|Try to find a flotation device of some sort in your automobile. If nothing else is available, you can use a jacket or shirt to trap air, and create your own makeshift flotation cushion.
|Stay in your car. We are sending the fire department.
|Is the water inside the mobile home.
|If the water outside isn、t flowing too fast, or if the water doesn、t contain too much debris, then choose a place to evacuate such as nearby dry ground.
|If the water is flowing too fast, or if for any other reason it seems unsafe to try to get to high ground, try to get to the roof of a stable structure.
|Take some sort of flotation device such as a couch cushion with you when you leave. Take one such cushion for each person that is leaving.
|Open cabinets cautiously. Beware of objects that can fall off shelves.
|Stay away from damaged areas.
|Stay away unless your assistance has been specifically requested by police, fire, or relief organizations.
|Return home only when authorities say it is safe.
|Be aware of possible tsunamis if you live in coastal areas.
|When local authorities issue a tsunami warning, assume that a series of dangerous waves is on the way.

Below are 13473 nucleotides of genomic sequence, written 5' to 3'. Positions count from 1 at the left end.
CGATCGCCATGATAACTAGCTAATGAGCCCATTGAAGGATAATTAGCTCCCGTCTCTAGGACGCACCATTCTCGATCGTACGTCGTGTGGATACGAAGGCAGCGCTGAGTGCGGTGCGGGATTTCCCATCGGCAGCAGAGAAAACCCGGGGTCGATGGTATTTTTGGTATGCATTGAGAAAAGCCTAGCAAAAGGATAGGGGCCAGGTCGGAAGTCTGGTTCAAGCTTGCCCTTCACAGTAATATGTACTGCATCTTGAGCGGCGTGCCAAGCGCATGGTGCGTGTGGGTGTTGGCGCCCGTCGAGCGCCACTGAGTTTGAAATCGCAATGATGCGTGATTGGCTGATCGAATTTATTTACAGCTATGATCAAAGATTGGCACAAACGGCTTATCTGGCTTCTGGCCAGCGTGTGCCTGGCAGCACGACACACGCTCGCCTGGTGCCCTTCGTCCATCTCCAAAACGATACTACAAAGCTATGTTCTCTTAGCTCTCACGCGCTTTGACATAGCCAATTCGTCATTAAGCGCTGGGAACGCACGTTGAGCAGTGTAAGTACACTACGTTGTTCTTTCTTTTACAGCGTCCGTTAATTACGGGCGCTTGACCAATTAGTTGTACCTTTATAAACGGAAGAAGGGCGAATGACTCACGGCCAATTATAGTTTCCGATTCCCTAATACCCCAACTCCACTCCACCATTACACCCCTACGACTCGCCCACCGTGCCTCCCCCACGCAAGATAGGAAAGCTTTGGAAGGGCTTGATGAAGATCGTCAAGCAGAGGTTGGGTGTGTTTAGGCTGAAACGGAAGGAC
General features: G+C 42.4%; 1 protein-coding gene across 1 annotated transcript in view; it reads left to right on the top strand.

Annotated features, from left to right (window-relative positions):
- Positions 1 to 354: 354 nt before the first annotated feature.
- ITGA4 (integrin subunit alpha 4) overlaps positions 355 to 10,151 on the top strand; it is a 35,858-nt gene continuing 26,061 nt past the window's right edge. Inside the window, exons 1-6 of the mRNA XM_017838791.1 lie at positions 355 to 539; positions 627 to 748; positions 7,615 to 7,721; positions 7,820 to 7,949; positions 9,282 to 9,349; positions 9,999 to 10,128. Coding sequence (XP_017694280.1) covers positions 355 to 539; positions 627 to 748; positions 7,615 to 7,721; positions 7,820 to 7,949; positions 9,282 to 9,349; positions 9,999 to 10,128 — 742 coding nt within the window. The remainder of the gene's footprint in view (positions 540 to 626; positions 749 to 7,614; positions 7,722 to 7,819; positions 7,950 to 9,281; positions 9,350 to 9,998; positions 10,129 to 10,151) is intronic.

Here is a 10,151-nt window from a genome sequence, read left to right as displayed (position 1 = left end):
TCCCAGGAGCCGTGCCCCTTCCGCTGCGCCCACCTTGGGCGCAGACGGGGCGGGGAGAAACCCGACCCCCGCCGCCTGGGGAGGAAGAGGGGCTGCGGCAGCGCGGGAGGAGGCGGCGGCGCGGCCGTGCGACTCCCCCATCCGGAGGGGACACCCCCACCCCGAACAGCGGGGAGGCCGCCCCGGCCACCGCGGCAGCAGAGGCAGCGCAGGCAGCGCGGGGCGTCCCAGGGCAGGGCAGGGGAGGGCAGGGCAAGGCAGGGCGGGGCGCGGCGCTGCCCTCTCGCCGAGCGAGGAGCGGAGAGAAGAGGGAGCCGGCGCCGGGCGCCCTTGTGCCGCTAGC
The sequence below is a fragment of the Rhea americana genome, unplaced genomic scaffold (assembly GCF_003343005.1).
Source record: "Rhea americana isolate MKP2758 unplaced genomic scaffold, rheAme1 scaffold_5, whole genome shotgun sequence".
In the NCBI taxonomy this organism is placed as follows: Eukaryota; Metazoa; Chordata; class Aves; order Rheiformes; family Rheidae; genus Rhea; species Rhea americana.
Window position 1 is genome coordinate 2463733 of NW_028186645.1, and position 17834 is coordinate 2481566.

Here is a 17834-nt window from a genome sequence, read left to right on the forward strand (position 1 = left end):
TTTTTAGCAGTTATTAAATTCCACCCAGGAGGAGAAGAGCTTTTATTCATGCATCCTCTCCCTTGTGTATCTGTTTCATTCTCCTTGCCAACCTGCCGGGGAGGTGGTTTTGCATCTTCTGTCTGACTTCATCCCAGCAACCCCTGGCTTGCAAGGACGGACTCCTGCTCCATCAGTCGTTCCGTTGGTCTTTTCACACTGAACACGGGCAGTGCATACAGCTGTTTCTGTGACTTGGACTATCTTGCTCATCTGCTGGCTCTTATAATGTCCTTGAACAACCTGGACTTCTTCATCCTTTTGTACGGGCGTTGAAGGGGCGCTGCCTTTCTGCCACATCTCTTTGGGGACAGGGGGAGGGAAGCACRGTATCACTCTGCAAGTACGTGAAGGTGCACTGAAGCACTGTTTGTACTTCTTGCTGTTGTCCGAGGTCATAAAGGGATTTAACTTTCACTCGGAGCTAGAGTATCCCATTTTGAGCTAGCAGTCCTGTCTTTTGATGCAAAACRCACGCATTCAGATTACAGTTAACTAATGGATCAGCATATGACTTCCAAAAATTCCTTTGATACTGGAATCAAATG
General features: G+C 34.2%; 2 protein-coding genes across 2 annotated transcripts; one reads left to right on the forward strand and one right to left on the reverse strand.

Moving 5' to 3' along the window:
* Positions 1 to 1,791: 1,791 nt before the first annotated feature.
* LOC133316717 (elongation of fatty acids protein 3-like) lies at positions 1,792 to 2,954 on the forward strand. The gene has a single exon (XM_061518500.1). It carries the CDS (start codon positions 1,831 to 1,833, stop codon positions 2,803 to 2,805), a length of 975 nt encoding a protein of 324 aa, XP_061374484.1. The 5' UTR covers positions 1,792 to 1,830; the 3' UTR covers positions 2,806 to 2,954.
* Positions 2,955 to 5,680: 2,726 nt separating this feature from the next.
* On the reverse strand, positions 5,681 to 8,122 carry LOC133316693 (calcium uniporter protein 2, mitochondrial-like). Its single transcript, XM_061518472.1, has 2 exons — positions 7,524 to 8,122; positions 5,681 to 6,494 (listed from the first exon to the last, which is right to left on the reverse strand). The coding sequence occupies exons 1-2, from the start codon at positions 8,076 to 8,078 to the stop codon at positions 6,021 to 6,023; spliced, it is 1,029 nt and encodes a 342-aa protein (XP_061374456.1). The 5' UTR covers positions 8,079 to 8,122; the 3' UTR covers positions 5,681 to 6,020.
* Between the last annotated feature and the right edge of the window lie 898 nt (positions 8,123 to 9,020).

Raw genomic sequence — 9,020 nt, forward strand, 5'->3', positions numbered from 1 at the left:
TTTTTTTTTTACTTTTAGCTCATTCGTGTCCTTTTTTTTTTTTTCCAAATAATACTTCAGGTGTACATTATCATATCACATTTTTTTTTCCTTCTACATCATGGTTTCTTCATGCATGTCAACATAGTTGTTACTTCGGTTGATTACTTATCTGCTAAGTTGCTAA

|Stay away from the beach
|Help injured or trapped persons.
|Remember to help your neighbors who may require special assistance such as infants, the elderly, and people with disabilities.
|Listen for news reports to learn whether the communitys water supply is safe to drink.
|Avoid floodwaters; water may be contaminated by oil, gasoline, or raw sewage. Water may also be electrically charged from underground or downed power lines.
|Avoid moving water.
|Be aware of areas where floodwaters have receded. Roads may have weakened and could collapse under the weight of a car.
|Stay away from downed power lines, and report them to the power company.